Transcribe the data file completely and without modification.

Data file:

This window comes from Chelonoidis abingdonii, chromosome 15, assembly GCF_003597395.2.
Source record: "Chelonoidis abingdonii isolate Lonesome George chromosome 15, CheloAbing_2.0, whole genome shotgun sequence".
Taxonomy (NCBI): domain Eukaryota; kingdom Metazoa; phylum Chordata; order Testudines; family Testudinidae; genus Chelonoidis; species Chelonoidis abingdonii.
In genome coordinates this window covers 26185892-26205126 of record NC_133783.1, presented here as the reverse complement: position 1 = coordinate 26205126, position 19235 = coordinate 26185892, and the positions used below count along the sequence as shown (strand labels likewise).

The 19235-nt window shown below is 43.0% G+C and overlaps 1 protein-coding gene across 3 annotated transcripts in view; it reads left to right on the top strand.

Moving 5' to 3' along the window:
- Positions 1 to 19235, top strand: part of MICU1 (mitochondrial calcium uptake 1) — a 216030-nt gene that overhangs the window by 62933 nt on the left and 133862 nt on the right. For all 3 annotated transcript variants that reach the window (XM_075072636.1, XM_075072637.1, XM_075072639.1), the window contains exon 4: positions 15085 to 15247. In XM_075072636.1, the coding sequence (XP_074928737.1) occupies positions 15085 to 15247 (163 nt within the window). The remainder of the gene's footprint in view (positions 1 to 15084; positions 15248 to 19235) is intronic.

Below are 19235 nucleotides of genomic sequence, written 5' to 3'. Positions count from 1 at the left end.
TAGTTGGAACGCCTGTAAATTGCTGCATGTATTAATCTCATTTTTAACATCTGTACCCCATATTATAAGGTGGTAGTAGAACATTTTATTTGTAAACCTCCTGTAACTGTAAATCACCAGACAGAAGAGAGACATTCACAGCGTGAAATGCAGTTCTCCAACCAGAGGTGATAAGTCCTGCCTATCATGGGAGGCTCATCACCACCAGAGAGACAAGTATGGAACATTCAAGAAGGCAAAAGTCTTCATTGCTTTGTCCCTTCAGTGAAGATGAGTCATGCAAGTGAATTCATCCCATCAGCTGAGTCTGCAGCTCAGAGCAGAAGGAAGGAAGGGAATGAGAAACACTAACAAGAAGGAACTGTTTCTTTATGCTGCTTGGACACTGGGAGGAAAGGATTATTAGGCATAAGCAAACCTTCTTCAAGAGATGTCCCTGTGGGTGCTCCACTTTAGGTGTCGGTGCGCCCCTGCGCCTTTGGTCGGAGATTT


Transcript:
This window comes from Chelonoidis abingdonii, chromosome 15, assembly GCF_003597395.2.
Source record: "Chelonoidis abingdonii isolate Lonesome George chromosome 15, CheloAbing_2.0, whole genome shotgun sequence".
Taxonomy (NCBI): domain Eukaryota; kingdom Metazoa; phylum Chordata; order Testudines; family Testudinidae; genus Chelonoidis; species Chelonoidis abingdonii.
In genome coordinates this window covers 26185892-26205126 of record NC_133783.1, presented here as the reverse complement: position 1 = coordinate 26205126, position 19235 = coordinate 26185892, and the positions used below count along the sequence as shown (strand labels likewise).

The 19235-nt window shown below is 43.0% G+C and overlaps 1 protein-coding gene across 3 annotated transcripts in view; it reads left to right on the top strand.

Moving 5' to 3' along the window:
- Positions 1 to 19235, top strand: part of MICU1 (mitochondrial calcium uptake 1) — a 216030-nt gene that overhangs the window by 62933 nt on the left and 133862 nt on the right. For all 3 annotated transcript variants that reach the window (XM_075072636.1, XM_075072637.1, XM_075072639.1), the window contains exon 4: positions 15085 to 15247. In XM_075072636.1, the coding sequence (XP_074928737.1) occupies positions 15085 to 15247 (163 nt within the window). The remainder of the gene's footprint in view (positions 1 to 15084; positions 15248 to 19235) is intronic.

Below are 19235 nucleotides of genomic sequence, written 5' to 3'. Positions count from 1 at the left end.
TAGTTGGAACGCCTGTAAATTGCTGCATGTATTAATCTCATTTTTAACATCTGTACCCCATATTATAAGGTGGTAGTAGAACATTTTATTTGTAAACCTCCTGTAACTGTAAATCACCAGACAGAAGAGAGACATTCACAGCGTGAAATGCAGTTCTCCAACCAGAGGTGATAAGTCCTGCCTATCATGGGAGGCTCATCACCACCAGAGAGACAAGTATGGAACATTCAAGAAGGCAAAAGTCTTCATTGCTTTGTCCCTTCAGTGAAGATGAGTCATGCAAGTGAATTCATCCCATCAGCTGAGTCTGCAGCTCAGAGCAGAAGGAAGGAAGGGAATGAGAAACACTAACAAGAAGGAACTGTTTCTTTATGCTGCTTGGACACTGGGAGGAAAGGATTATTAGGCATAAGCAAACCTTCTTCAAGAGATGTCCCTGTGGGTGCTCCACTTTAGGTGTCGGTGCGCCCCTGCGCCTTTGGTCGGAGATTT